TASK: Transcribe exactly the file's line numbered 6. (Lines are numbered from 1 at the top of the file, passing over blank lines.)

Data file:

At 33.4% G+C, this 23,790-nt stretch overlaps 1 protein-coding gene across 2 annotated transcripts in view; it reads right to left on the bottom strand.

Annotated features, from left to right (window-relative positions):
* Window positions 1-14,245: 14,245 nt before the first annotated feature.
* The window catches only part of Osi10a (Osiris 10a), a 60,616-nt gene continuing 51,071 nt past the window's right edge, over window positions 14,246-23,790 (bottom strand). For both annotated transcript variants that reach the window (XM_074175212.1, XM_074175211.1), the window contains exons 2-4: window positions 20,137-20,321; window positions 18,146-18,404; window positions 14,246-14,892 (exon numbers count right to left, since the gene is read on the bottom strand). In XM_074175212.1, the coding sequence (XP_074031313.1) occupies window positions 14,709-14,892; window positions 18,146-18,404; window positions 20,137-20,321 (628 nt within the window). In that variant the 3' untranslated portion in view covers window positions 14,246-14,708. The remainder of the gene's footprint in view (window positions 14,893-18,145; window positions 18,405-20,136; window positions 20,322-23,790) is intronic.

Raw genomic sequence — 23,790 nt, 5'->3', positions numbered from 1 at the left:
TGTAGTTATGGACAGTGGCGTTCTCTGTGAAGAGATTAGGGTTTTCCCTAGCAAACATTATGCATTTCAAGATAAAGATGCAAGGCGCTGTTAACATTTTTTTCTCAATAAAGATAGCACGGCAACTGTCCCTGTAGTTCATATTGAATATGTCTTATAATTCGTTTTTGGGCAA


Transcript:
TGTAGTTATGGACAGTGGCGTTCTCTGTGAAGAGATTAGGGTTTTCCCTAGCAAACATTATGCATTTCAAGATAAAGATGCAAGGCGCTGTTAACATTTTTTTCTCAATAAAGATAGCACGGCAACTGTCCCTGTAGTTCATATTGAATATGTCTTATAATTCGTTTTTGGGCAA